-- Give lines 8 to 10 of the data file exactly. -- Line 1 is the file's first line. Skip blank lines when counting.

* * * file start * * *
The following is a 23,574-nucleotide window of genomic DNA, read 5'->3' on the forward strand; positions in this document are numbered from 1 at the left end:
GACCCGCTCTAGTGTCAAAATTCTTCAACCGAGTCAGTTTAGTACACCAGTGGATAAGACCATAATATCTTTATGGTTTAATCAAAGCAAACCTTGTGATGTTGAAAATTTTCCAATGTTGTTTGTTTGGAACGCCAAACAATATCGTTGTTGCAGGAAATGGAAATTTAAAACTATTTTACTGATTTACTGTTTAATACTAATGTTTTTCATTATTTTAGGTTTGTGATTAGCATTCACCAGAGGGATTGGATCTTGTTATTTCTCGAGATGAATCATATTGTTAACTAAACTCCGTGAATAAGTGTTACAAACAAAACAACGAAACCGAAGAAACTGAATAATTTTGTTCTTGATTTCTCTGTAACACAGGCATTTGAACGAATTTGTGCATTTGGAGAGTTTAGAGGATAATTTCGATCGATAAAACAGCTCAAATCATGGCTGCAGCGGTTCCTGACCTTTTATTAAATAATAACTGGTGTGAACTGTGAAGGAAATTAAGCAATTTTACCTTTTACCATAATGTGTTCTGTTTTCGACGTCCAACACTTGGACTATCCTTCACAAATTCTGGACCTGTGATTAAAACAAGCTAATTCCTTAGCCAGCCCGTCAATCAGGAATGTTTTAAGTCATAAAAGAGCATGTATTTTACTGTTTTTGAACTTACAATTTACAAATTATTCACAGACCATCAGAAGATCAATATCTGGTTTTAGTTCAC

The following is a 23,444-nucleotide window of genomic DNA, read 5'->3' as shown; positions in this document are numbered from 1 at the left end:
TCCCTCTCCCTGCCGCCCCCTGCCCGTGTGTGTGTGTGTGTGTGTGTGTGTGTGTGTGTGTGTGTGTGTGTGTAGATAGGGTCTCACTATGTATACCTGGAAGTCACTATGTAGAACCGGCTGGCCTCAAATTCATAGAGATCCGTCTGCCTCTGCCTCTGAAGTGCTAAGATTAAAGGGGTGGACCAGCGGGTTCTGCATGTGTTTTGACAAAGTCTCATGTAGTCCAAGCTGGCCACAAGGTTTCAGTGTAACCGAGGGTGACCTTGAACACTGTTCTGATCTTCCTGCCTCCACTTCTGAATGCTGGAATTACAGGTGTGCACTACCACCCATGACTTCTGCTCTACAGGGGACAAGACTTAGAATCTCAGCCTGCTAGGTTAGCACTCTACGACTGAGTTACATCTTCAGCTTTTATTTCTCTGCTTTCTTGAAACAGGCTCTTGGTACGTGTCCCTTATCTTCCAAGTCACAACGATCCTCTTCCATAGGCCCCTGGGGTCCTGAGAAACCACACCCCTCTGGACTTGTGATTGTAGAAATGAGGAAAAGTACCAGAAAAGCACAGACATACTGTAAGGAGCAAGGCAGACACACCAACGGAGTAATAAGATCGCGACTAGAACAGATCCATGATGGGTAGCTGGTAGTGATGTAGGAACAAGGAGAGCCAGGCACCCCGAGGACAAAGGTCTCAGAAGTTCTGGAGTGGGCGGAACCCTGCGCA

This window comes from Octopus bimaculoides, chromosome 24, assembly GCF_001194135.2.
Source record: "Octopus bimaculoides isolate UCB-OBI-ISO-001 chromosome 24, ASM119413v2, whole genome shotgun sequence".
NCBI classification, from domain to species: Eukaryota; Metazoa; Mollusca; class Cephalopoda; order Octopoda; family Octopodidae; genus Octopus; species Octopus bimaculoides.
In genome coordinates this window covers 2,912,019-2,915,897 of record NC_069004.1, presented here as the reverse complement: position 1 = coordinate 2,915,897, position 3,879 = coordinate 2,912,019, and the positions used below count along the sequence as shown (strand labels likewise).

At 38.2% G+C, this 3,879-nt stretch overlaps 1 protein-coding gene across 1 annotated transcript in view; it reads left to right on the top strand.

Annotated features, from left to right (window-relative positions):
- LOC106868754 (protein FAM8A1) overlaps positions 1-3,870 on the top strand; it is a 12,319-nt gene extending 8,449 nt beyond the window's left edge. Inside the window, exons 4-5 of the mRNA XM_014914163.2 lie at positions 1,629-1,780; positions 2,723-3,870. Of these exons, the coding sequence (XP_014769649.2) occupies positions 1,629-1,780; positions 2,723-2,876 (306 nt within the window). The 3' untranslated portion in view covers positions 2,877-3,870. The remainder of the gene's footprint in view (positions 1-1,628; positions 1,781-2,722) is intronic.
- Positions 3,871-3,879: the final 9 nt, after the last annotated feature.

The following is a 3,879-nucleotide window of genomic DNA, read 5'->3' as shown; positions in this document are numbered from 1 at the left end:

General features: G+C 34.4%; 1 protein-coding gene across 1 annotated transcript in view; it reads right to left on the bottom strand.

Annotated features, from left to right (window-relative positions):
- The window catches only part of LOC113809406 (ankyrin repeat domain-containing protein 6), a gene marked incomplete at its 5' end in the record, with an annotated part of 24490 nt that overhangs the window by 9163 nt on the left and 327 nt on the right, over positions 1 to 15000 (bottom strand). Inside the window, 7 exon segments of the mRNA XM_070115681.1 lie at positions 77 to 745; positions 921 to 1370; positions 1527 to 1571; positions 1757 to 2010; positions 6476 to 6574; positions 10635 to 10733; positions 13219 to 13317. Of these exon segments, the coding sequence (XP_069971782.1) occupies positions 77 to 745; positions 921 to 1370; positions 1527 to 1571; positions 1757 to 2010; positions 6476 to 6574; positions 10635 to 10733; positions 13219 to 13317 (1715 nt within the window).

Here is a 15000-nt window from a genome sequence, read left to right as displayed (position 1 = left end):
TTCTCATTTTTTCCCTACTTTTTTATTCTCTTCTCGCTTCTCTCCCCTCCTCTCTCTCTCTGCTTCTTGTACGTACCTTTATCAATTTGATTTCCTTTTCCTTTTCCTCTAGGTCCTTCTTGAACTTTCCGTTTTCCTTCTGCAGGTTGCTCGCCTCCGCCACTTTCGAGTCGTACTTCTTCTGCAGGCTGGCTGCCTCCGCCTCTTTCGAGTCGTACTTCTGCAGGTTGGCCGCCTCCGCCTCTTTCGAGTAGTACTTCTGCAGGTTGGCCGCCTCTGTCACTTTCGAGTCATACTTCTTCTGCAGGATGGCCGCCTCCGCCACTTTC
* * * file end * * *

In genome coordinates this window covers 2,912,019-2,915,897 of record NC_069004.1, presented here as the reverse complement: position 1 = coordinate 2,915,897, position 3,879 = coordinate 2,912,019, and the positions used below count along the sequence as shown (strand labels likewise).

At 38.2% G+C, this 3,879-nt stretch overlaps 1 protein-coding gene across 1 annotated transcript in view; it reads left to right on the top strand.

Annotated features, from left to right (window-relative positions):